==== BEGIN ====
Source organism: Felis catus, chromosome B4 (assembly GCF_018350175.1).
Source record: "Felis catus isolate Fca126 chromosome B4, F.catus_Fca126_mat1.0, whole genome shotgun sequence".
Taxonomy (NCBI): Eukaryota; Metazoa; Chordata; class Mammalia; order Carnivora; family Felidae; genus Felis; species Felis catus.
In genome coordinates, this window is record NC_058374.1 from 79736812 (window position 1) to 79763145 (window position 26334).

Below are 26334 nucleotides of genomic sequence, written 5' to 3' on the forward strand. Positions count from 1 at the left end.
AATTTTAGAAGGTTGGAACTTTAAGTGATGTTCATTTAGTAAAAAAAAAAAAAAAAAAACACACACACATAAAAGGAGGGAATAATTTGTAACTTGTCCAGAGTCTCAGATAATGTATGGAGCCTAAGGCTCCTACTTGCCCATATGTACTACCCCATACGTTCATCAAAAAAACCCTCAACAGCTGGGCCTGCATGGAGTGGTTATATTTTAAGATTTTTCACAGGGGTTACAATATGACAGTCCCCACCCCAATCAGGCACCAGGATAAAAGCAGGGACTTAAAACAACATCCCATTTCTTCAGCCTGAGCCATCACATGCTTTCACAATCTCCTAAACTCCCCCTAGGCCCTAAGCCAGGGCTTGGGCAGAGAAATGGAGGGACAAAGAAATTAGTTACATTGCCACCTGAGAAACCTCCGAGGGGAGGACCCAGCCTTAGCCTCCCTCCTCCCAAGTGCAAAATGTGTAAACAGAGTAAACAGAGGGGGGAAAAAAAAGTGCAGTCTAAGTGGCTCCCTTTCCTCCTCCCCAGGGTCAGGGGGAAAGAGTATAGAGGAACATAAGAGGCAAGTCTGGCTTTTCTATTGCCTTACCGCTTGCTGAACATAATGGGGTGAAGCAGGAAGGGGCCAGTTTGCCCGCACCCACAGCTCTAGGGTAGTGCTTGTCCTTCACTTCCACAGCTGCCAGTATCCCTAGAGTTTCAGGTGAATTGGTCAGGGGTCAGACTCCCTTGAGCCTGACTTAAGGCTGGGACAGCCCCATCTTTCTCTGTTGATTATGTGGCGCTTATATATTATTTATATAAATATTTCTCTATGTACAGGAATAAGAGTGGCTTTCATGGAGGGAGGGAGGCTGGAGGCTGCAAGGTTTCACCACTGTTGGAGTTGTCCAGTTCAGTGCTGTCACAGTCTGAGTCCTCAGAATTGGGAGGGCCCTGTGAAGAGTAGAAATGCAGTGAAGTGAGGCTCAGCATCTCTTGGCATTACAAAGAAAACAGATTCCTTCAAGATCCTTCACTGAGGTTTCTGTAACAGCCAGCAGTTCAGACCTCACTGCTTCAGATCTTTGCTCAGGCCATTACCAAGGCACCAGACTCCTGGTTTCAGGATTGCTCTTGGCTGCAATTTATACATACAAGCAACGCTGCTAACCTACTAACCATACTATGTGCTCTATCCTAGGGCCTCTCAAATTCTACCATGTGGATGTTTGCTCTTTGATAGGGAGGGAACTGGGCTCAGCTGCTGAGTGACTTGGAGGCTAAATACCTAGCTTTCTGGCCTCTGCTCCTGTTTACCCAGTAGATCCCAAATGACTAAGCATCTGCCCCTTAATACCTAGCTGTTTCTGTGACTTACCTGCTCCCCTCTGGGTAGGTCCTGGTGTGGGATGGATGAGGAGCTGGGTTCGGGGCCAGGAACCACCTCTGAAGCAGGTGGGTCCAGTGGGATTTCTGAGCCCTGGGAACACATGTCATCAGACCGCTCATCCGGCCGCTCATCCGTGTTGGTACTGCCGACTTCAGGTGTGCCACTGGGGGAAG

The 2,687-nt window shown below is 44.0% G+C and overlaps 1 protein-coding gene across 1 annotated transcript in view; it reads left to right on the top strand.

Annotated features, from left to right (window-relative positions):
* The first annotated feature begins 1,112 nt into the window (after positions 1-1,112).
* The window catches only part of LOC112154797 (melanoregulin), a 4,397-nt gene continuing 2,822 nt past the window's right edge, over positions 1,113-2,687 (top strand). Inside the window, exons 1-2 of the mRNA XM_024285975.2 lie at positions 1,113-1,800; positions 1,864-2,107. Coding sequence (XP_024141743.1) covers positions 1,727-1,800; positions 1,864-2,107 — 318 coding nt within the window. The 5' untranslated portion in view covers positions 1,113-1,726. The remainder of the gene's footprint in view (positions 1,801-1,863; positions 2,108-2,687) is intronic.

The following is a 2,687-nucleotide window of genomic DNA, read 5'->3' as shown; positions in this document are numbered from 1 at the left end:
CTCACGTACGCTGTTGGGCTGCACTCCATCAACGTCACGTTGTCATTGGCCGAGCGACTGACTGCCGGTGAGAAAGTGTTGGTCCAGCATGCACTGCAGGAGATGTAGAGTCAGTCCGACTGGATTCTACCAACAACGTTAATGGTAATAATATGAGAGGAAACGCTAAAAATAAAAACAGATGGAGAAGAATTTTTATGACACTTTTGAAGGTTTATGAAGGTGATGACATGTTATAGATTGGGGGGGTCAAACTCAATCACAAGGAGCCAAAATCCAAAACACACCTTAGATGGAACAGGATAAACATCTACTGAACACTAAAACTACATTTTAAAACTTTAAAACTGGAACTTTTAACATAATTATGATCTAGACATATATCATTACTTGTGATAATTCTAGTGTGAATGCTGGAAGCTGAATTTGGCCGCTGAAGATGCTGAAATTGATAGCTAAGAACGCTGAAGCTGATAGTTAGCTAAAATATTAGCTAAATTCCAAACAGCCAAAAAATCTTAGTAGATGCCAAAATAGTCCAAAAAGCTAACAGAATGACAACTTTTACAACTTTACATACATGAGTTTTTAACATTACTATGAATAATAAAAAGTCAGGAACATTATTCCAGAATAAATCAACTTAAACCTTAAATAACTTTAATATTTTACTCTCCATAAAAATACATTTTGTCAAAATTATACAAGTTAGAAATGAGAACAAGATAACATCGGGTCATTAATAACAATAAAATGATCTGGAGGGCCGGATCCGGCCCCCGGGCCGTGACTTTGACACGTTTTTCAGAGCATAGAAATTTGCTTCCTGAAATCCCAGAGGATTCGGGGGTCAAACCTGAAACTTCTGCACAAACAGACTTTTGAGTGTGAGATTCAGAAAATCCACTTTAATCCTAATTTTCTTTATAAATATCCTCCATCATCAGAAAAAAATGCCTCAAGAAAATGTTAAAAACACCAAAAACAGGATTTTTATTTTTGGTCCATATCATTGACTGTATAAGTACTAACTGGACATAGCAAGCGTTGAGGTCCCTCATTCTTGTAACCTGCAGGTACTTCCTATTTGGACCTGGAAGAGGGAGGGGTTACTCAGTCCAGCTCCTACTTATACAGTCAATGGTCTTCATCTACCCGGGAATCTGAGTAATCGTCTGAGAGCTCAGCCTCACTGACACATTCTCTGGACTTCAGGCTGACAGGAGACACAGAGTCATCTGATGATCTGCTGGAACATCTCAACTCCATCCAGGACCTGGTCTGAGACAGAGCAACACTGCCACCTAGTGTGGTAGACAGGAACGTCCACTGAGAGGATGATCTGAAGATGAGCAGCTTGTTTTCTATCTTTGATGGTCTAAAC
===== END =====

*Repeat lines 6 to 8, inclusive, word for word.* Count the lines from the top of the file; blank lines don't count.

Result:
AATTTTAGAAGGTTGGAACTTTAAGTGATGTTCATTTAGTAAAAAAAAAAAAAAAAAAACACACACACATAAAAGGAGGGAATAATTTGTAACTTGTCCAGAGTCTCAGATAATGTATGGAGCCTAAGGCTCCTACTTGCCCATATGTACTACCCCATACGTTCATCAAAAAAACCCTCAACAGCTGGGCCTGCATGGAGTGGTTATATTTTAAGATTTTTCACAGGGGTTACAATATGACAGTCCCCACCCCAATCAGGCACCAGGATAAAAGCAGGGACTTAAAACAACATCCCATTTCTTCAGCCTGAGCCATCACATGCTTTCACAATCTCCTAAACTCCCCCTAGGCCCTAAGCCAGGGCTTGGGCAGAGAAATGGAGGGACAAAGAAATTAGTTACATTGCCACCTGAGAAACCTCCGAGGGGAGGACCCAGCCTTAGCCTCCCTCCTCCCAAGTGCAAAATGTGTAAACAGAGTAAACAGAGGGGGGAAAAAAAAGTGCAGTCTAAGTGGCTCCCTTTCCTCCTCCCCAGGGTCAGGGGGAAAGAGTATAGAGGAACATAAGAGGCAAGTCTGGCTTTTCTATTGCCTTACCGCTTGCTGAACATAATGGGGTGAAGCAGGAAGGGGCCAGTTTGCCCGCACCCACAGCTCTAGGGTAGTGCTTGTCCTTCACTTCCACAGCTGCCAGTATCCCTAGAGTTTCAGGTGAATTGGTCAGGGGTCAGACTCCCTTGAGCCTGACTTAAGGCTGGGACAGCCCCATCTTTCTCTGTTGATTATGTGGCGCTTATATATTATTTATATAAATATTTCTCTATGTACAGGAATAAGAGTGGCTTTCATGGAGGGAGGGAGGCTGGAGGCTGCAAGGTTTCACCACTGTTGGAGTTGTCCAGTTCAGTGCTGTCACAGTCTGAGTCCTCAGAATTGGGAGGGCCCTGTGAAGAGTAGAAATGCAGTGAAGTGAGGCTCAGCATCTCTTGGCATTACAAAGAAAACAGATTCCTTCAAGATCCTTCACTGAGGTTTCTGTAACAGCCAGCAGTTCAGACCTCACTGCTTCAGATCTTTGCTCAGGCCATTACCAAGGCACCAGACTCCTGGTTTCAGGATTGCTCTTGGCTGCAATTTATACATACAAGCAACGCTGCTAACCTACTAACCATACTATGTGCTCTATCCTAGGGCCTCTCAAATTCTACCATGTGGATGTTTGCTCTTTGATAGGGAGGGAACTGGGCTCAGCTGCTGAGTGACTTGGAGGCTAAATACCTAGCTTTCTGGCCTCTGCTCCTGTTTACCCAGTAGATCCCAAATGACTAAGCATCTGCCCCTTAATACCTAGCTGTTTCTGTGACTTACCTGCTCCCCTCTGGGTAGGTCCTGGTGTGGGATGGATGAGGAGCTGGGTTCGGGGCCAGGAACCACCTCTGAAGCAGGTGGGTCCAGTGGGATTTCTGAGCCCTGGGAACACATGTCATCAGACCGCTCATCCGGCCGCTCATCCGTGTTGGTACTGCCGACTTCAGGTGTGCCACTGGGGGAAG

The 2,687-nt window shown below is 44.0% G+C and overlaps 1 protein-coding gene across 1 annotated transcript in view; it reads left to right on the top strand.

Annotated features, from left to right (window-relative positions):